“You’re kidding, right?”
“What? No. I really want to go.”
“Okay, but you can’t tell anyone. I mean it.”
I have been to Hard Rock Cafés twice. Once in Madrid when I was 16, and once when my brother was 16 and he came to visit me in DC. It seems to be about the right age to truly appreciate the phenomenon. But I had dragged Ryan out in the rain dress shopping, and dinner was his request.
Confusingly, at first.
I take great pride in living here and not feeling the need to make it like the US. It’s not, and dragging all that “I wish restaurants weren’t closed between 2:00 and 7:00, and I miss Target,” over here misses, well the target. The point. And so I don’t. I don’t go to restaurants with translated menus or franchises from home — except the Subway at the PX has avocados and you can’t get a ripe one to save your soul here. Exceptions are always made for avocados.
And I’d always wondered about the Americans who felt the need to go to a Hard Rock when my God — you’re in Italy. I think the food is a thing here.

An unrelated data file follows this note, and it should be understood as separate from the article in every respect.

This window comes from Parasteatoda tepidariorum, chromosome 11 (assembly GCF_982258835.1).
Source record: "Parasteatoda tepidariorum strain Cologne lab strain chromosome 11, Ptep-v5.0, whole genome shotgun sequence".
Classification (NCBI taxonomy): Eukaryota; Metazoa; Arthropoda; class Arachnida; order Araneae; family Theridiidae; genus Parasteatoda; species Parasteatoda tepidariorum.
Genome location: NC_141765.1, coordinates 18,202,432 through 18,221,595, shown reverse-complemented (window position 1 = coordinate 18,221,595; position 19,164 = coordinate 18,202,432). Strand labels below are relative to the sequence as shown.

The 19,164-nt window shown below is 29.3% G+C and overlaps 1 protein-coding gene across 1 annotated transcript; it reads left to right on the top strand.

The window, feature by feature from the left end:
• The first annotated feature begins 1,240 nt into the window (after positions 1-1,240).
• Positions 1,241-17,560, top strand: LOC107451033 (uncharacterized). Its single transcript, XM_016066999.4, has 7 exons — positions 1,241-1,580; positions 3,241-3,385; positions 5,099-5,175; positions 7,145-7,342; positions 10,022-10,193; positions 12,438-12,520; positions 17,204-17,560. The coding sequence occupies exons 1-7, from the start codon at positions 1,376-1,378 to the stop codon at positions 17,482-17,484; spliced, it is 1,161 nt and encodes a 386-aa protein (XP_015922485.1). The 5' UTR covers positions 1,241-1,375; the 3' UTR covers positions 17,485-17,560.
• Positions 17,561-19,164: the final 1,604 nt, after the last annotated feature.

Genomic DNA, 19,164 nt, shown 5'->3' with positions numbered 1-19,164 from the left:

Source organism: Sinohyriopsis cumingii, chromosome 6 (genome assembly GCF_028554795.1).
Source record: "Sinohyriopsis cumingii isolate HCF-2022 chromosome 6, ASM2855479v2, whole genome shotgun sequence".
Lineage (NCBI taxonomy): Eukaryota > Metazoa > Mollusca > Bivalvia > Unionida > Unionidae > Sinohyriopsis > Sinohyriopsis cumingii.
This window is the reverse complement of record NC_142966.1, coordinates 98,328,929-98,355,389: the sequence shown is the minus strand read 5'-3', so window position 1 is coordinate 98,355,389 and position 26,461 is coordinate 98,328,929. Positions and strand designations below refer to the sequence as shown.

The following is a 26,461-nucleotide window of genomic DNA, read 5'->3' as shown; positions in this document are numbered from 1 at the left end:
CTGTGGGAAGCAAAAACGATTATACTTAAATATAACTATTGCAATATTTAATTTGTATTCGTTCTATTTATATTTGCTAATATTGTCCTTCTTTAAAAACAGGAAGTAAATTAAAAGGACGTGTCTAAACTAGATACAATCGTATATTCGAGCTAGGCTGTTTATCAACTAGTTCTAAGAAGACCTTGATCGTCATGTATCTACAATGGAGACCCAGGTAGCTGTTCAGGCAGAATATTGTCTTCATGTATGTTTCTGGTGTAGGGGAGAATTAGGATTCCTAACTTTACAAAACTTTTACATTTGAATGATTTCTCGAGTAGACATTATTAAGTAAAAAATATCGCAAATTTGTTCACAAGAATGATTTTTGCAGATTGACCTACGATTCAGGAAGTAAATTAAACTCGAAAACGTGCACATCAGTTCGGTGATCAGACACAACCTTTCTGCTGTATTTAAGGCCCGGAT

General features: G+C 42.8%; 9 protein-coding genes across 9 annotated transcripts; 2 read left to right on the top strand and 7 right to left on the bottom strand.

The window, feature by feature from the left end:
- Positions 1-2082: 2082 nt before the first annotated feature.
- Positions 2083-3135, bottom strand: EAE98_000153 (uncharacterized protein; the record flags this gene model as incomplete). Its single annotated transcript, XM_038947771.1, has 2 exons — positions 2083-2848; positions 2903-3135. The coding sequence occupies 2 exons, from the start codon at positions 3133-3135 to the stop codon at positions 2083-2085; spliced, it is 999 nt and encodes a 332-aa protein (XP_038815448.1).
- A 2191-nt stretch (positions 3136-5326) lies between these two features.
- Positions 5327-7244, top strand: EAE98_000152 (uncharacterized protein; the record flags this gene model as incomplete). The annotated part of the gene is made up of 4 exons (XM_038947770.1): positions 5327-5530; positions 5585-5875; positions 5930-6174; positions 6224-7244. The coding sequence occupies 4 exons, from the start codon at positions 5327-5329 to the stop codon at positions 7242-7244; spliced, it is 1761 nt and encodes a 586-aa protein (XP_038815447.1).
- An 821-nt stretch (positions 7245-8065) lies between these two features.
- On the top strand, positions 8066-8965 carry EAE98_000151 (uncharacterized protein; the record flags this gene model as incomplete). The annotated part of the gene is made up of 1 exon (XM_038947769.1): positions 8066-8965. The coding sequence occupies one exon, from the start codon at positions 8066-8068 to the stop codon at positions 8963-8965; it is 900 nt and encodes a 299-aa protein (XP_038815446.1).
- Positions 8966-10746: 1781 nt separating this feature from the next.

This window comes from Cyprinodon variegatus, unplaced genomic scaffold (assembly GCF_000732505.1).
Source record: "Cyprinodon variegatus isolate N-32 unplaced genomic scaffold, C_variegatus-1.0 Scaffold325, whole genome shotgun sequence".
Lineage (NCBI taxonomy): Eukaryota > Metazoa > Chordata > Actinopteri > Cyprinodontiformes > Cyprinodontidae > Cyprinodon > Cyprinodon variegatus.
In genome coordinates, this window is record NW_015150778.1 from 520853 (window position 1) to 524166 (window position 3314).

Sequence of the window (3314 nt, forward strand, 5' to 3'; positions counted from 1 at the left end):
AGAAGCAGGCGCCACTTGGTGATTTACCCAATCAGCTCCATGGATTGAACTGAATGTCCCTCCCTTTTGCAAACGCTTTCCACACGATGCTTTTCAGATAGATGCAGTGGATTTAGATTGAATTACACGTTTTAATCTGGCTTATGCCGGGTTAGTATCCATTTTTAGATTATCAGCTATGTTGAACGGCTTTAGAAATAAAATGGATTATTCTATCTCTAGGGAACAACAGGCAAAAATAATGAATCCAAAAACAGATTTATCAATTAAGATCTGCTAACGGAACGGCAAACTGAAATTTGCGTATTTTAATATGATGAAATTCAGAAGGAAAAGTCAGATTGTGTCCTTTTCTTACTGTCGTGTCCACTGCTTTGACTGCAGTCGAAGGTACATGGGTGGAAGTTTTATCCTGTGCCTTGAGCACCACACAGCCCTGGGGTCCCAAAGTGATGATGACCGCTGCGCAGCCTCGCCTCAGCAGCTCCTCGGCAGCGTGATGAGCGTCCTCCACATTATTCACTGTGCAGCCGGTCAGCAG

But Ryan wanted to go, and I’m snobby, but not unfairly so.
“Because it’s the only place I can get a real hamburger and it tastes like home.”
Oh. It’s a fair point. I’ve been here a year and a half, he’s been here seven. (Nine? He says he’s been saying seven for a few years.) He’s been here long enough he’s never heard of Crate and Barrel. And then I went and snobbied all over his treat.
And you know what? Watching concert videos while someone else makes you a veggie burger*? Not half unenjoyable. And the side of home kind of hit the spot.
Don’t tell anyone.
*Not pictured. Pictured is the most American plate I’ve seen in a while.